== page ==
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Rider
31-May-2007, 09:54
What is an Anastigmat Lens notable for? Is it a brand or are there different makers? Does it come in different focal lengths? Are they always fast lenses?

Ole Tjugen
31-May-2007, 09:57
All modern lenses (one exception only that I know of) are anastigmats.

In the beginning "Anastigmat" was a Zeiss trade mark, but that ended quite quickly and just about everything from everybody was called "Anastigmat".

The term encompasses as I said just about everything - every possible focal length and aperture.

Rider
31-May-2007, 10:01
So a Goerz Anastigmat 120 would just be any old 120mm Goerz?

How about the letters "Dopp" that you often see?

Ole Tjugen
31-May-2007, 10:07
A Goerz Anastigmat can be a Dagor, a Celor, a Dogmar, or...

"Dopp." is an abbreviation for Doppel, which means "double". When used in the context Doppel-Anastigmat it means that the lens consists of two more-or-less similar halves, each of which is corrected for astigmatism.

A Goerz Doppel-Anastigmat ser. III is what later became the Dagor. Serie Ib and Ic became Syntor, then Celor.

Dan Fromm
31-May-2007, 11:06
And then there are all those other doppel anastigmats with no other markings. Most, not all, turn out to be pretty pedestrian dialyte types. This includes entirely too many lenses made by Goerz.

Some plain vanilla anastigmats are still worth using. Kodak Anastigmats, for example. Ignoring Kodak's cine lenses, most KAs are tessars or dialytes.

Fast lenses? Some are, others aren't. I use my 4"/2.0 Taylor Hobson Anastigmat; it is a 6/4 double Gauss type, came from an aerial camera, covers 2x3. And I have a 203/7.7 Kodak Anastigmat in the drawer; a 4/4 dialyte that covers 5x7, and a fine lens that I don't use because I have others at around that focal length that are easier to use with my little cameras.

Ole Tjugen
31-May-2007, 11:16
One of my "strange accumulations" is a "Dopp. Anastigmat" - rear cell is a Zeiss Anastigmat Ser. VII, the front cell is a Zeiss Protar Ser. VII. Same lens(halves) with two different names.

The slowest anastigmat lens I know of off the top of my head is the Goerz Hypergon f:22, which is unusual also in that it has only two elements. Of the more "general" anastigmats the Zeiss Protar ser. V f:18 is also pretty slow.

Erich Hoeber
31-May-2007, 11:32
A Goerz Doppel-Anastigmat ser. III is what later became the Dagor. Serie Ib and Ic became Syntor, then Celor.

Ole -

You should really write a book! I've got the Vademecum and Kingslake and many others, but you're the best resource I know of!

Erich

Ole Tjugen
31-May-2007, 11:47
Erich - that last bit was extracted, summarised and condensed from Hartmut Thiele's "Deutsche Photooptik von A-Z" (2007). And corroborated by Hans Schmidt's "Photographisches Hilfsbuch für ernste Arbeit" (1910).

I just happened to have both within reach... :)

Per Madsen
31-May-2007, 12:09
Erich - that last bit was extracted, summarised and condensed from Hartmut Thiele's "Deutsche Photooptik von A-Z" (2007). And corroborated by Hans Schmidt's "Photographisches Hilfsbuch für ernste Arbeit" (1910).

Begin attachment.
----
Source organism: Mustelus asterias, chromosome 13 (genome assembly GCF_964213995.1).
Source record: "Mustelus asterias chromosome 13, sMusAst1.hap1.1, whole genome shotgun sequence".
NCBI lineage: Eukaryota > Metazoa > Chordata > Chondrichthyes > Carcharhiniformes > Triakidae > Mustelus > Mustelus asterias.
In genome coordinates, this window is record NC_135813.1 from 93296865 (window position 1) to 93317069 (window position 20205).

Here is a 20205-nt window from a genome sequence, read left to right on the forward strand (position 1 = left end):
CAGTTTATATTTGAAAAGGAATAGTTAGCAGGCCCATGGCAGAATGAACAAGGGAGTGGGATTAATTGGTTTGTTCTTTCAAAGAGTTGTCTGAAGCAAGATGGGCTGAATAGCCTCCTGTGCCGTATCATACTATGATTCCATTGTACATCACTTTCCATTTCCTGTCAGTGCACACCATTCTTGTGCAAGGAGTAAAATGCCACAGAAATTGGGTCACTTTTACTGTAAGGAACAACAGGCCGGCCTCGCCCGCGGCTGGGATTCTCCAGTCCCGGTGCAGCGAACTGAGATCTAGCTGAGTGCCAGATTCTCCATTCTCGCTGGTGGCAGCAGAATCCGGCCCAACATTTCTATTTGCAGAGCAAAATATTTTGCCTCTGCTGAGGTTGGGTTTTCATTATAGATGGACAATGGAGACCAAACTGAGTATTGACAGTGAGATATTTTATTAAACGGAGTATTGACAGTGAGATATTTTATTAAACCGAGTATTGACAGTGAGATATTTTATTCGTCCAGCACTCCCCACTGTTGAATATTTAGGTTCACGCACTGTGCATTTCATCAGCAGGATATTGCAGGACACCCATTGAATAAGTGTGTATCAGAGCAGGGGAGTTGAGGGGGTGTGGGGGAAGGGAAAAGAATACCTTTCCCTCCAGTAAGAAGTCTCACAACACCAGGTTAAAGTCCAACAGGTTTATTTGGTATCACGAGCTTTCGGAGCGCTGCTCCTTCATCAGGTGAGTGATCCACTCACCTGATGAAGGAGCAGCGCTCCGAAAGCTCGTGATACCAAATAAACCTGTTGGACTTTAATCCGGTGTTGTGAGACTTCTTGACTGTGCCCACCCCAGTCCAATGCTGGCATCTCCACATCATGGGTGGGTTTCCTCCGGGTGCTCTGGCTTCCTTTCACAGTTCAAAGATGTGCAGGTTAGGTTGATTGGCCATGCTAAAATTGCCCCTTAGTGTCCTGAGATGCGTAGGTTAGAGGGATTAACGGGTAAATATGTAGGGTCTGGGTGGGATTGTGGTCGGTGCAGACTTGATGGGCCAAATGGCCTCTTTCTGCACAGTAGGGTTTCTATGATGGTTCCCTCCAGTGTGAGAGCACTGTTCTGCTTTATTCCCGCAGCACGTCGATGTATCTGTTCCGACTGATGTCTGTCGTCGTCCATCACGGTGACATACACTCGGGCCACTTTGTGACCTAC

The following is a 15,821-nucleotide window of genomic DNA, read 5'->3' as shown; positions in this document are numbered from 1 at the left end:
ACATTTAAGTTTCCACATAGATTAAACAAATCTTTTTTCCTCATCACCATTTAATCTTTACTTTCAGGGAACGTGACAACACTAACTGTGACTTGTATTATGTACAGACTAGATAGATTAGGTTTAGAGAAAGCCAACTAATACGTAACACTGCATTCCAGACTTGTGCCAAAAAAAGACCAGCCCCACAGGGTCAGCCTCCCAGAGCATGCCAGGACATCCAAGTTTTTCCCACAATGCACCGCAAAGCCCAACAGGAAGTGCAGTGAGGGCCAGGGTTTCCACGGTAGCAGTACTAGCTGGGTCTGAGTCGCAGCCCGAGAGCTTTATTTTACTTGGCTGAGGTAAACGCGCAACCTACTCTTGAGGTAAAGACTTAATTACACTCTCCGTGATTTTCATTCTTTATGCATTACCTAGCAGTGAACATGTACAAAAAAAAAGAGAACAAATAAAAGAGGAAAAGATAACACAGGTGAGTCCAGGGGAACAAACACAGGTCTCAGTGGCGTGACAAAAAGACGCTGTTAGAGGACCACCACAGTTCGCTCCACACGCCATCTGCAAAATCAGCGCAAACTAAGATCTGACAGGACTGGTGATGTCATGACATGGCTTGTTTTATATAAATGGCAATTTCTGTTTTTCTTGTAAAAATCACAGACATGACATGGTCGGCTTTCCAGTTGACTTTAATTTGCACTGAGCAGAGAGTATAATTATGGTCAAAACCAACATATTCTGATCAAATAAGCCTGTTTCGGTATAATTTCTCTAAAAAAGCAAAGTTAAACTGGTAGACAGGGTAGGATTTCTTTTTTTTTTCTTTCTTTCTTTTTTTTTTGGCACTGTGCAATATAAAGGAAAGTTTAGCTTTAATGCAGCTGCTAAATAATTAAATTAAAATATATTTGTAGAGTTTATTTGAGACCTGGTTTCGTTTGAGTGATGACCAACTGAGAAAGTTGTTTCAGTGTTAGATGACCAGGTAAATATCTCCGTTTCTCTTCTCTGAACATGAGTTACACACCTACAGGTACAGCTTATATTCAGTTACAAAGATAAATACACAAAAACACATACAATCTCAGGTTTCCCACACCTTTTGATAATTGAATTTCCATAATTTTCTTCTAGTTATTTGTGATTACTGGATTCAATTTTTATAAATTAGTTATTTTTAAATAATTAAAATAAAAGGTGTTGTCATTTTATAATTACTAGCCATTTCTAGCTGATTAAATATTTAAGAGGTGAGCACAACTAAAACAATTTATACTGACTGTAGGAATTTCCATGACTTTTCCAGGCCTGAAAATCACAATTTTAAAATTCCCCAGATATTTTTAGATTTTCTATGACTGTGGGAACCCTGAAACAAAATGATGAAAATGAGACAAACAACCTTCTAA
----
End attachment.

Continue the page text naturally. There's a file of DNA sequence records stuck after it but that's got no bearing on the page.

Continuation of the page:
I just happened to have both within reach... :)

Do you have an ISBN number for Thiele's book ?

Glenn Thoreson
31-May-2007, 12:28
To put it simply, the word Anastigmat means the lens is corrected for astigmatism. Nothing more, nothing less. They come in all focal lengths and speeds. There are double (Doppel) and triple anastigmats, like the Voigtlander triple anastimat I got from Ole. Lens vernacular can be quite confusing. I think they stay awake nights dreaming the stuff up. Ole is a very good source of knowledge on the subject.

Ole Tjugen
31-May-2007, 13:11
Do you have an ISBN number for Thiele's book ?

Sorry, but no. It's a "private printing", but it can be bought from www.lindemanns.de.

Jason Greenberg Motamedi
31-May-2007, 14:05
Anastigmat is a rather odd word. It is (more or less) the negative of "astigmatism" and the double negative of "stigma", point in Greek. So, astigmatism is a lack of point, in other words a lack of sharpness. Anastigmat(ism) means a lack of a lack of point, or good sharpness Confusing?

Jim Galli
31-May-2007, 15:06
The word has more meaning in respect to the non anastigmat lenses from 1840 - 1890+ that the anastigmats replaced. There were multitude of designs but most notable are the Petzval type and the Aplanat or rapid rectilinear lenses. Neither could focus a scene on a flat plane. If you were photographing a group, you might have them stand in a semi circle so the lens would see more of them in focus at the same time. That's why Petzvals have that splendid central sharpness that falls into defocus that is still loved in portraiture after 165 years. Rapid Rectilinears were somewhat better but sill suffered. When the different anastigmat designs hit the fan from roughly 1893 - 1903 it was huge. You could have corner to corner sharpness that just wasn't possible before then.

Now of course we're going backwards collecting and valueing old lenses for their distinct "look" that the folks 100 years ago couldn't abandon fast enough.

Uli Mayer
1-Jun-2007, 15:34
Thiele's book can also be bought in USA at
http://www.camerabooks.com/